HOUSTON – When Brock Stewart watched the final batter he faced, Brandon Belt, swing and miss at a 97 mile-per-hour fastball to end the seventh inning Wednesday, he let out all his emotions.

Stewart roared with a yell that nearly pierced through the cheering from a sold-out crowd. His head bobbed from the adrenaline rush as he took his first couple of steps off the mound following a 13-pitch scoreless inning.

There was a lot behind those yells, that moment. He worked through a three-month stint on the injured list just in time to make his first postseason roster. He was facing Toronto, one of his former teams. He went three years without pitching in professional baseball and there were days when he wasn't sure he would ever make it back.

The son of a college baseball coach, it was a moment, an inning, he visualized his entire life.

"I've been with the Dodgers in the playoffs, but not on the roster," Stewart said after the Twins swept the Jays in the wild-card series at Target Field. "I've been around the playoffs. Just to do it in the playoffs, to do it against a team I've played for, yeah, it was cool. I was locked in on each pitch, but when I saw that final swing and miss, I let it all out as you saw."

Every season there are players who seemingly come out of nowhere. Stewart was that guy for the Twins. He entered spring training as a non-roster invitee. He hadn't pitched in the majors since 2019.

He transformed into one of their most trusted arms in the bullpen. He permitted two runs in 27⅔ innings (0.65 ERA) with 39 strikeouts. The last time he was in the big leagues, he was a 91-mph sinkerballer. Now he was hitting 100 mph with his fastball.

Stewart has repeatedly said this is the most fun he's had playing baseball. Giving up virtually no runs is a part of that. The other part is off the field.

"This is the most comfortable I've been in a clubhouse," Stewart said. "Everybody cares about each other. Just a lot of quality humans. When you have that combination of good people and the fact they care about one another, it just makes it fun coming to the ballpark every day. We joke around. We rag on each other. At the end of the day, we're a brotherhood trying to get wins as a unit."

It was almost all taken away from Stewart. He struggled during the 2019 season with a 7.36 ERA as a starting pitcher in Class AAA and a 9.82 ERA in the majors as a reliever. He was released by the Cubs in 2020 when some teams trimmed their minor league rosters due to the pandemic.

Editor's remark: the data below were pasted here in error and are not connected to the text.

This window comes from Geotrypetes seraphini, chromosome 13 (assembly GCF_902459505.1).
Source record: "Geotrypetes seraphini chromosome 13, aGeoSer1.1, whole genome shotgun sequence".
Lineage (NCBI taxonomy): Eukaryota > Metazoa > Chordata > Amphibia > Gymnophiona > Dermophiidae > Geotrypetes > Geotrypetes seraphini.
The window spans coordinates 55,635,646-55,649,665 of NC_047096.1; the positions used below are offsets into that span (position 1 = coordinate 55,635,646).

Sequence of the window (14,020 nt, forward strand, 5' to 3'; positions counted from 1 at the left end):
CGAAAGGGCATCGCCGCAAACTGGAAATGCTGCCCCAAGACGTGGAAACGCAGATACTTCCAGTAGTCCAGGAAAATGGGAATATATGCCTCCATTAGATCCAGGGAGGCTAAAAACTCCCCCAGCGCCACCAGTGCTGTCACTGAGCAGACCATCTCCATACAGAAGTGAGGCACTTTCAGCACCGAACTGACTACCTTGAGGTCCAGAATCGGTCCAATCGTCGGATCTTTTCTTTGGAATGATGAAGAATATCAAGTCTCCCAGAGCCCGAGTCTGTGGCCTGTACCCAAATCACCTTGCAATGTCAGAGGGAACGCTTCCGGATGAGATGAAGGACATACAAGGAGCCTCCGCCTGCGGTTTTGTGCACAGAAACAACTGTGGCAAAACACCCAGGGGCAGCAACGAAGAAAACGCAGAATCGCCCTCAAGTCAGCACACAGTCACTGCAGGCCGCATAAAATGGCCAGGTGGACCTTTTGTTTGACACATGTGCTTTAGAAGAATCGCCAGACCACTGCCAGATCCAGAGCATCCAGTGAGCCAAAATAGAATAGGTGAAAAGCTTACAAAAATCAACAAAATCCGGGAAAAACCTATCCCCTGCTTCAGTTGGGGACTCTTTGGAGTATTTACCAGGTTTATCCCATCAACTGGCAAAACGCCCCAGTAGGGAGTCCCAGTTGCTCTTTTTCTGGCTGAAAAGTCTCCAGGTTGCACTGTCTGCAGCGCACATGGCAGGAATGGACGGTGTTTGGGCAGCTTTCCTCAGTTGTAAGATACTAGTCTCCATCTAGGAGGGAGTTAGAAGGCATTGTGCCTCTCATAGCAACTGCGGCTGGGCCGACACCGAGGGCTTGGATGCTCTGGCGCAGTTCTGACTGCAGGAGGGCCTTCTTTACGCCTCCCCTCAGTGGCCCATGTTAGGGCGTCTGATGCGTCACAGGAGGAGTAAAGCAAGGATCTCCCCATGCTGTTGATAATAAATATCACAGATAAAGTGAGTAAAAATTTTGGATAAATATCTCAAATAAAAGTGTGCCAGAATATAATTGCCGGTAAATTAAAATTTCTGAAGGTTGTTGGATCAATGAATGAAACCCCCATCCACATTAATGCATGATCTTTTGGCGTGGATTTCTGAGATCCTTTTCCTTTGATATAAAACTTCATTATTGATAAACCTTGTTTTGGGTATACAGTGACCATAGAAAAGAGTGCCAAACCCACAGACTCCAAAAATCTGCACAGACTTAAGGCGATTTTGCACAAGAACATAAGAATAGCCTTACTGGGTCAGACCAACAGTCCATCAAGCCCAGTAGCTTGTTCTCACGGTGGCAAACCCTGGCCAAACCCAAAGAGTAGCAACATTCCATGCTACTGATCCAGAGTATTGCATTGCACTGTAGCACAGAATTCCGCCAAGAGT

After tearing an elbow ligament, Stewart underwent Tommy John surgery in May 2021. Ten months into his recovery from surgery, when he began throwing with velocity from 120 feet, he experienced more pain in his elbow from a bone spur that wasn't removed when he had Tommy John surgery.

"It was just really frustrating," he said. "I was a minor-league free agent, hadn't pitched in pro ball for a couple years and had pain in my elbow after TJ. All of that was in my head. I didn't know what I had left."

When Stewart experienced pain from the bone spur, which he thought should have been removed during his Tommy John surgery operation, he contemplated retirement. He discussed it with his wife, Christina, and other family members.

"They basically told me to just go with my gut, follow my heart,' said Stewart, who had surgery to remove the bone spur in March 2022. "That's what I did. I didn't want 2019 to be the last you saw of Brock Stewart in pro ball just because it wasn't a very good sample. I had a bitter taste in my mouth from that, so I really wanted to get back."

On April 27, Stewart made it back to the majors. He struck out his first batter.

"When he stepped up for us this year, it was electric," said Derek Falvey, the Twins' president of baseball operations. "All due respect to Jhoan [Duran], who has amazing stuff, Griffin [Jax] and all those guys, he fit right in with those guys. He had stuff as good as them."

Stewart landed on the injured list in June with elbow soreness. He initially expected to return within a couple of weeks. Then the discomfort kept lingering. He tried to ramp up around the end of July, but soreness returned to his forearm.

Here he was having the best season of his life and now he couldn't figure out why his arm wasn't cooperating. It wasn't until August, already a full month on the IL, when he learned the median nerve was "getting trapped" in his forearm.

Once that was solved and Stewart saw his pitches looked in bullpen sessions and minor league rehab outings, he knew he would be ready for the postseason.

Indeed, he was.

"Do we really expect anything else from Brock?" Jax said. "That's what he did all season."